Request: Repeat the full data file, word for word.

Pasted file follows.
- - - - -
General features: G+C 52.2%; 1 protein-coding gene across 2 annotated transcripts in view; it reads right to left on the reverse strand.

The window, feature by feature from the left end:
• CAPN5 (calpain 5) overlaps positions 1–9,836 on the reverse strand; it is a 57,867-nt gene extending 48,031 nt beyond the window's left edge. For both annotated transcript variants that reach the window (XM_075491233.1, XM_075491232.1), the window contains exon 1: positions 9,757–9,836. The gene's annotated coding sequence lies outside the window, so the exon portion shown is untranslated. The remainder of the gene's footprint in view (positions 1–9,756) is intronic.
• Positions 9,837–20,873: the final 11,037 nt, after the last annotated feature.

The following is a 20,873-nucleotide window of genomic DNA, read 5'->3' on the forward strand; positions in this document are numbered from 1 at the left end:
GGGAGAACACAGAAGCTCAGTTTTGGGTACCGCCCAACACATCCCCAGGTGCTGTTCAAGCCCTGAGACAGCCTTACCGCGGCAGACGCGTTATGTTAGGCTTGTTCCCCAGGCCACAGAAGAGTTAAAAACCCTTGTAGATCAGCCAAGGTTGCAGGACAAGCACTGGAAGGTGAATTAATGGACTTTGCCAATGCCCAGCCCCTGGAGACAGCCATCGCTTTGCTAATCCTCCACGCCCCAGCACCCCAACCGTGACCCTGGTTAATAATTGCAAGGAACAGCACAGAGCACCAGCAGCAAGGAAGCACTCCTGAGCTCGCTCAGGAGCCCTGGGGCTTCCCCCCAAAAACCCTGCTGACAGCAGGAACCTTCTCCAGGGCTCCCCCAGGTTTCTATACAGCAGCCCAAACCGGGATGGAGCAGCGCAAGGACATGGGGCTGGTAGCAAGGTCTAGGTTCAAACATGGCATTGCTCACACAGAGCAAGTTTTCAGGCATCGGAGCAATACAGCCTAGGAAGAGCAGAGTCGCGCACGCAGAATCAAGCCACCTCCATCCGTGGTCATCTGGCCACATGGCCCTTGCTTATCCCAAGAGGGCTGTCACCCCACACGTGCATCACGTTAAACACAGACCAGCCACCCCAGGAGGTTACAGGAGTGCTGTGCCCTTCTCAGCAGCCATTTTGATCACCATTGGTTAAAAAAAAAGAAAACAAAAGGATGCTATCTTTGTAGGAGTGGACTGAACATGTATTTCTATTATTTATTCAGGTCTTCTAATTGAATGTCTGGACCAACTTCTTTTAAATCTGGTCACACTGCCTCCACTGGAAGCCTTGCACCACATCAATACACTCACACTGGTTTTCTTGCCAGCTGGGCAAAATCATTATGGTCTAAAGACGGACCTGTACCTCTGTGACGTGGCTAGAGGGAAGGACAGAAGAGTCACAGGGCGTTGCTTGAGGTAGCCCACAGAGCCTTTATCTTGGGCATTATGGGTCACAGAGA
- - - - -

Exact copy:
General features: G+C 52.2%; 1 protein-coding gene across 2 annotated transcripts in view; it reads right to left on the reverse strand.

The window, feature by feature from the left end:
• CAPN5 (calpain 5) overlaps positions 1–9,836 on the reverse strand; it is a 57,867-nt gene extending 48,031 nt beyond the window's left edge. For both annotated transcript variants that reach the window (XM_075491233.1, XM_075491232.1), the window contains exon 1: positions 9,757–9,836. The gene's annotated coding sequence lies outside the window, so the exon portion shown is untranslated. The remainder of the gene's footprint in view (positions 1–9,756) is intronic.
• Positions 9,837–20,873: the final 11,037 nt, after the last annotated feature.

The following is a 20,873-nucleotide window of genomic DNA, read 5'->3' on the forward strand; positions in this document are numbered from 1 at the left end:
GGGAGAACACAGAAGCTCAGTTTTGGGTACCGCCCAACACATCCCCAGGTGCTGTTCAAGCCCTGAGACAGCCTTACCGCGGCAGACGCGTTATGTTAGGCTTGTTCCCCAGGCCACAGAAGAGTTAAAAACCCTTGTAGATCAGCCAAGGTTGCAGGACAAGCACTGGAAGGTGAATTAATGGACTTTGCCAATGCCCAGCCCCTGGAGACAGCCATCGCTTTGCTAATCCTCCACGCCCCAGCACCCCAACCGTGACCCTGGTTAATAATTGCAAGGAACAGCACAGAGCACCAGCAGCAAGGAAGCACTCCTGAGCTCGCTCAGGAGCCCTGGGGCTTCCCCCCAAAAACCCTGCTGACAGCAGGAACCTTCTCCAGGGCTCCCCCAGGTTTCTATACAGCAGCCCAAACCGGGATGGAGCAGCGCAAGGACATGGGGCTGGTAGCAAGGTCTAGGTTCAAACATGGCATTGCTCACACAGAGCAAGTTTTCAGGCATCGGAGCAATACAGCCTAGGAAGAGCAGAGTCGCGCACGCAGAATCAAGCCACCTCCATCCGTGGTCATCTGGCCACATGGCCCTTGCTTATCCCAAGAGGGCTGTCACCCCACACGTGCATCACGTTAAACACAGACCAGCCACCCCAGGAGGTTACAGGAGTGCTGTGCCCTTCTCAGCAGCCATTTTGATCACCATTGGTTAAAAAAAAAGAAAACAAAAGGATGCTATCTTTGTAGGAGTGGACTGAACATGTATTTCTATTATTTATTCAGGTCTTCTAATTGAATGTCTGGACCAACTTCTTTTAAATCTGGTCACACTGCCTCCACTGGAAGCCTTGCACCACATCAATACACTCACACTGGTTTTCTTGCCAGCTGGGCAAAATCATTATGGTCTAAAGACGGACCTGTACCTCTGTGACGTGGCTAGAGGGAAGGACAGAAGAGTCACAGGGCGTTGCTTGAGGTAGCCCACAGAGCCTTTATCTTGGGCATTATGGGTCACAGAGA